Software, technology, sysadmin war stories, and more. Feed
Friday, May 11, 2012

Customers who root their own managed devices

In the web hosting biz, there are people who need a lot of hand-holding and then there are those who don't. This is a story about the latter.

We had this customer who had their machines behind this derelict old thing called a Webmux. This was quite a few years ago, but even then we considered them obsolete. Most of our load-balanced customers were behind Cisco devices, but not this one.

They opened a ticket that asked about security patches to their net device. We treated all such hardware as "managed" and didn't give them logins as a result. They wound up showing us a thing or two about running these boxes.

You see, these Webmuxes were just glorified Red Hat boxes, running some version which was ancient for its time. They also had daemons running which were similarly out of date. Our customer had scanned it and discovered it had a remotely exploitable ssh hole.

Trouble is, by the time someone got around to answering their ticket, they had gone ahead and used the hole to log in and snoop around. Yep, the customer cracked root on their own device.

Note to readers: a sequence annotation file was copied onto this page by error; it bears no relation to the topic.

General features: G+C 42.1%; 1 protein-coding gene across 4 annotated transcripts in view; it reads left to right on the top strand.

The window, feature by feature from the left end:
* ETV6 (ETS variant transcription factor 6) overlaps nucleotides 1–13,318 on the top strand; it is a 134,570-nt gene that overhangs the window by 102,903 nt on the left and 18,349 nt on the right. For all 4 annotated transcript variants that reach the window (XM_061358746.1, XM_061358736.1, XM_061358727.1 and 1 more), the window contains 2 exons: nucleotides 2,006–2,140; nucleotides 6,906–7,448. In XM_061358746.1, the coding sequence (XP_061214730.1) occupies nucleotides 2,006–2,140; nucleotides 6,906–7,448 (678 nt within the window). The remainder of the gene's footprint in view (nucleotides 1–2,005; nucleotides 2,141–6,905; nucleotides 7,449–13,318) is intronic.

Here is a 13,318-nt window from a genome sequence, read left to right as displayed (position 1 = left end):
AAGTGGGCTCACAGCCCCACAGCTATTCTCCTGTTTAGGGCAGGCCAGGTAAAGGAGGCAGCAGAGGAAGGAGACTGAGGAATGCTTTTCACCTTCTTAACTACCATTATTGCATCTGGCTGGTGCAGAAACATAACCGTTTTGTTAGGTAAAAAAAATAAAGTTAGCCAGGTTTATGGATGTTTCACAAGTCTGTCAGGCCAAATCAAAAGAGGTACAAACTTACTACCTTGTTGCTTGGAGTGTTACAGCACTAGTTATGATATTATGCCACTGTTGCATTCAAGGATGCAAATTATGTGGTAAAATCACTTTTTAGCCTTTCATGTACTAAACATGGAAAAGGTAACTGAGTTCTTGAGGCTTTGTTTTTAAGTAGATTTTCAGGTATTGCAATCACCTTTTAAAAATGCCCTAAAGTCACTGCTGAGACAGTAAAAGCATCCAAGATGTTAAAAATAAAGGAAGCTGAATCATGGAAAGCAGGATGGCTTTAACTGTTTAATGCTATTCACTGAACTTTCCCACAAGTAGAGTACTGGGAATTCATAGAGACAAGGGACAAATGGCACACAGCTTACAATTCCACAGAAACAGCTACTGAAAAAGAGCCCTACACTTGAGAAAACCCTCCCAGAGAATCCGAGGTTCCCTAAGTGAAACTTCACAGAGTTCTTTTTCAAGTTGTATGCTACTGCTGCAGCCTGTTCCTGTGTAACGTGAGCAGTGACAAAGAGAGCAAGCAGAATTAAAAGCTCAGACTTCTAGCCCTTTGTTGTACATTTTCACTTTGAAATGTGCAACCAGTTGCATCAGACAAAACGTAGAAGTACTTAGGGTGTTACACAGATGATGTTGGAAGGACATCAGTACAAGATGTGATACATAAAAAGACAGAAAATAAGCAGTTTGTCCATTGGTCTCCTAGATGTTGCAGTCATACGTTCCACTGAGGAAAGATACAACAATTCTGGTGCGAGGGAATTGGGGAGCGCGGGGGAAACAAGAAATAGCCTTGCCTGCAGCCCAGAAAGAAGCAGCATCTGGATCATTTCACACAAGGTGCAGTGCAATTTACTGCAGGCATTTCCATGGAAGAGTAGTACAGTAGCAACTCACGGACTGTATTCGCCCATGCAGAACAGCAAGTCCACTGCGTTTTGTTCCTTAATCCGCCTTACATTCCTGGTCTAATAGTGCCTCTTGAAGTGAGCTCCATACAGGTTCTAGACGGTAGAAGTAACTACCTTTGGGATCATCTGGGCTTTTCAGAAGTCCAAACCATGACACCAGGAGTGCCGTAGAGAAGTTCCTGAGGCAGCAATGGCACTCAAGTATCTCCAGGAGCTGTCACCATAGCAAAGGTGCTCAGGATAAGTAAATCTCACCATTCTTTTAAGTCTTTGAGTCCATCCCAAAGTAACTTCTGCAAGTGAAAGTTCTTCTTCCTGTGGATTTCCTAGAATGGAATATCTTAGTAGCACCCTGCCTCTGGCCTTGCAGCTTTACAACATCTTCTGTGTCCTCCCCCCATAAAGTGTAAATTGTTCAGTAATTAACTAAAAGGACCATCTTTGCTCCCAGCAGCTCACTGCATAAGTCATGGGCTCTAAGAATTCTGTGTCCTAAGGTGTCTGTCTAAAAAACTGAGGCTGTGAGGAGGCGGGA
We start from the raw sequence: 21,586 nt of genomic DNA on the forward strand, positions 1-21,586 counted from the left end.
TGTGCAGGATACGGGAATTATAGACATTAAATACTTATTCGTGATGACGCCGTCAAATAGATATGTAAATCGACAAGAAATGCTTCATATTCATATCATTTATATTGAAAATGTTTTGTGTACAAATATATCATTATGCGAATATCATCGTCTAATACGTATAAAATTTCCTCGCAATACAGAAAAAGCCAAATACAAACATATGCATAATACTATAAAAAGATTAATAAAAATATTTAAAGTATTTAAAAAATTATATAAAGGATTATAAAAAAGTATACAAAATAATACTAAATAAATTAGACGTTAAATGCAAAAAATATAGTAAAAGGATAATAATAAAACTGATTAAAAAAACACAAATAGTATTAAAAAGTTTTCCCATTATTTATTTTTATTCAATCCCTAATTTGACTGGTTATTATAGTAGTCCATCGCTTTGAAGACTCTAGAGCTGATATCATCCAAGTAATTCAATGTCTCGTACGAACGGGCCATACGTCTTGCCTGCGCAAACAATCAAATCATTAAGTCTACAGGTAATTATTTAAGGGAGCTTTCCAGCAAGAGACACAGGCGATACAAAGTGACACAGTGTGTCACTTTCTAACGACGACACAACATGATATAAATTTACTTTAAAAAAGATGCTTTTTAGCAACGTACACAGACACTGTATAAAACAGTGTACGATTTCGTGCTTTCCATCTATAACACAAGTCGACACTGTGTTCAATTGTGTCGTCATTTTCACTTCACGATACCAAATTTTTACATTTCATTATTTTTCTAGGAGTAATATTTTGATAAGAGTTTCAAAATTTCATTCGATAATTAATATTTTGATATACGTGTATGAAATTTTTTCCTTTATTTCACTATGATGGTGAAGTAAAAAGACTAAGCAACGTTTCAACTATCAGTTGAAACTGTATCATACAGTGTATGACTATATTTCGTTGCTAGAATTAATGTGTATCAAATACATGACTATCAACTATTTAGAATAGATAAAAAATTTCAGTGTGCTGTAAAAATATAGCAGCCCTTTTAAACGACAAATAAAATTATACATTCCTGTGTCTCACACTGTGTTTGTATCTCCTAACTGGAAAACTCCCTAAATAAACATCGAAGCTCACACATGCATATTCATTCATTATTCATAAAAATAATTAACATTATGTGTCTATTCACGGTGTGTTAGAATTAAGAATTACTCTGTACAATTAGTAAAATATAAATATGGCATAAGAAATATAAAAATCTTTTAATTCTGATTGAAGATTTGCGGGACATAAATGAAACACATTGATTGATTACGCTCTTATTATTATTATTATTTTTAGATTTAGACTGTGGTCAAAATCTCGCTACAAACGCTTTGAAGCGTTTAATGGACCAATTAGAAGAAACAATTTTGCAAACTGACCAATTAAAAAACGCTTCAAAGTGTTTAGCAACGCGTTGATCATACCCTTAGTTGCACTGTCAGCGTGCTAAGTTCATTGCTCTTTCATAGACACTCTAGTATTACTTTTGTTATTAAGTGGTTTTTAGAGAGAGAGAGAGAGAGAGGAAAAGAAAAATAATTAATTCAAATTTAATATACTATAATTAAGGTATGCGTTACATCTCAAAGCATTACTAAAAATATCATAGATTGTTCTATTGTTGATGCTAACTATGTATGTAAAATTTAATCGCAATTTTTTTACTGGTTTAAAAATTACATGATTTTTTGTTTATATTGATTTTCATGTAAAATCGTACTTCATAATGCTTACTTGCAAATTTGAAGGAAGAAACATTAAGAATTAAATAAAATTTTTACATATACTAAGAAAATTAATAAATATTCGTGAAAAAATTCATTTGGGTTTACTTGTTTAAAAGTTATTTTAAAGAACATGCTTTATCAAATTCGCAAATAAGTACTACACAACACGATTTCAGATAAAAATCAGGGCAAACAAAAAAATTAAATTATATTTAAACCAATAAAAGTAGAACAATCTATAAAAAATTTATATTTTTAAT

Some of us had a good laugh. Some networking types enjoyed it as well, but some account manager type wasn't having it. They needed to be moved to a (Cisco) CSS as soon as possible.

Of course, to do that, they'd need to be moved behind a firewall, since that's how we sold load balancers at that point in time. The days of running exposed load balancers were over.

I think this customer also had to ditch their white box servers for 2U servers so they could move into a cabinet. This is because we didn't do net devices for "bread rack" customers and white boxes.

Obviously, it was a mess. Somehow, I dodged the bullets of having to clean up the mess and then help them migrate. They were a relatively high profile customer, so telling them to "quit hacking your Redhill" wasn't going to fly.

They may have even gotten that new config for free. It's amazing just how far an exploit on an unsupported device can get you when you're an important marketing partner!